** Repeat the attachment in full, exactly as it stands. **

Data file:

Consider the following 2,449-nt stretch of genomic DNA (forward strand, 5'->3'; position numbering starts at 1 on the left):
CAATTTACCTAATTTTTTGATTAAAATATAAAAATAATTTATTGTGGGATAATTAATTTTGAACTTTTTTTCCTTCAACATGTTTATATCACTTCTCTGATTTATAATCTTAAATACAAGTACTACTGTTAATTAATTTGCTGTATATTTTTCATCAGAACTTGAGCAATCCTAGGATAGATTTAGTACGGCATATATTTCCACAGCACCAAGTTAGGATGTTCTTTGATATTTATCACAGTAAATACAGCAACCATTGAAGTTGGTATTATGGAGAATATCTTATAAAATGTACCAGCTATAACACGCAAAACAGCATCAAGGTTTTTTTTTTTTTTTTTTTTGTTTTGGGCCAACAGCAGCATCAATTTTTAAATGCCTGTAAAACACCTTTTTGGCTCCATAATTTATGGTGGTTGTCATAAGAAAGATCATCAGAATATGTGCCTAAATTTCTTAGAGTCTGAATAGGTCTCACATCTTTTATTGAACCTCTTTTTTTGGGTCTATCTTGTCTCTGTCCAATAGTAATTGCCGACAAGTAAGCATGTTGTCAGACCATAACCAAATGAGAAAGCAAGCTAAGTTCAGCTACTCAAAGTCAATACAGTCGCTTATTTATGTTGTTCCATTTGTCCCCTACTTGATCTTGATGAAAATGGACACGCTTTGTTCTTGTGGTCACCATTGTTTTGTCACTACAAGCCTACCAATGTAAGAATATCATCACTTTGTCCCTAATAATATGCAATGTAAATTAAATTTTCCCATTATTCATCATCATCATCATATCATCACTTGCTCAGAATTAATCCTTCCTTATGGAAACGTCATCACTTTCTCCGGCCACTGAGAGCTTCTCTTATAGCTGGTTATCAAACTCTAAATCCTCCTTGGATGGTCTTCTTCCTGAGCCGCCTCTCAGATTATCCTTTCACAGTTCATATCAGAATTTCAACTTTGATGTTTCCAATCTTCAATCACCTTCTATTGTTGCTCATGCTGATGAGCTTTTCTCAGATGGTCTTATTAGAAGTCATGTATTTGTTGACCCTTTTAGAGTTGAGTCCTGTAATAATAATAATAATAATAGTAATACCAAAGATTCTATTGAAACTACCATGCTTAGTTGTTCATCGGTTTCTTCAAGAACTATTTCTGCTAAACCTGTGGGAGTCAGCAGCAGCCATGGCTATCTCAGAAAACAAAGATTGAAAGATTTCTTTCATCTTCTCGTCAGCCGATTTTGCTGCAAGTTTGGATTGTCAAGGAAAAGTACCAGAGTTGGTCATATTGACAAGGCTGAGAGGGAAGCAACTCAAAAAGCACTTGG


Consider the following 2,449-nt stretch of genomic DNA (forward strand, 5'->3'; position numbering starts at 1 on the left):
CAATTTACCTAATTTTTTGATTAAAATATAAAAATAATTTATTGTGGGATAATTAATTTTGAACTTTTTTTCCTTCAACATGTTTATATCACTTCTCTGATTTATAATCTTAAATACAAGTACTACTGTTAATTAATTTGCTGTATATTTTTCATCAGAACTTGAGCAATCCTAGGATAGATTTAGTACGGCATATATTTCCACAGCACCAAGTTAGGATGTTCTTTGATATTTATCACAGTAAATACAGCAACCATTGAAGTTGGTATTATGGAGAATATCTTATAAAATGTACCAGCTATAACACGCAAAACAGCATCAAGGTTTTTTTTTTTTTTTTTTTTGTTTTGGGCCAACAGCAGCATCAATTTTTAAATGCCTGTAAAACACCTTTTTGGCTCCATAATTTATGGTGGTTGTCATAAGAAAGATCATCAGAATATGTGCCTAAATTTCTTAGAGTCTGAATAGGTCTCACATCTTTTATTGAACCTCTTTTTTTGGGTCTATCTTGTCTCTGTCCAATAGTAATTGCCGACAAGTAAGCATGTTGTCAGACCATAACCAAATGAGAAAGCAAGCTAAGTTCAGCTACTCAAAGTCAATACAGTCGCTTATTTATGTTGTTCCATTTGTCCCCTACTTGATCTTGATGAAAATGGACACGCTTTGTTCTTGTGGTCACCATTGTTTTGTCACTACAAGCCTACCAATGTAAGAATATCATCACTTTGTCCCTAATAATATGCAATGTAAATTAAATTTTCCCATTATTCATCATCATCATCATATCATCACTTGCTCAGAATTAATCCTTCCTTATGGAAACGTCATCACTTTCTCCGGCCACTGAGAGCTTCTCTTATAGCTGGTTATCAAACTCTAAATCCTCCTTGGATGGTCTTCTTCCTGAGCCGCCTCTCAGATTATCCTTTCACAGTTCATATCAGAATTTCAACTTTGATGTTTCCAATCTTCAATCACCTTCTATTGTTGCTCATGCTGATGAGCTTTTCTCAGATGGTCTTATTAGAAGTCATGTATTTGTTGACCCTTTTAGAGTTGAGTCCTGTAATAATAATAATAATAATAGTAATACCAAAGATTCTATTGAAACTACCATGCTTAGTTGTTCATCGGTTTCTTCAAGAACTATTTCTGCTAAACCTGTGGGAGTCAGCAGCAGCCATGGCTATCTCAGAAAACAAAGATTGAAAGATTTCTTTCATCTTCTCGTCAGCCGATTTTGCTGCAAGTTTGGATTGTCAAGGAAAAGTACCAGAGTTGGTCATATTGACAAGGCTGAGAGGGAAGCAACTCAAAAAGCACTTGG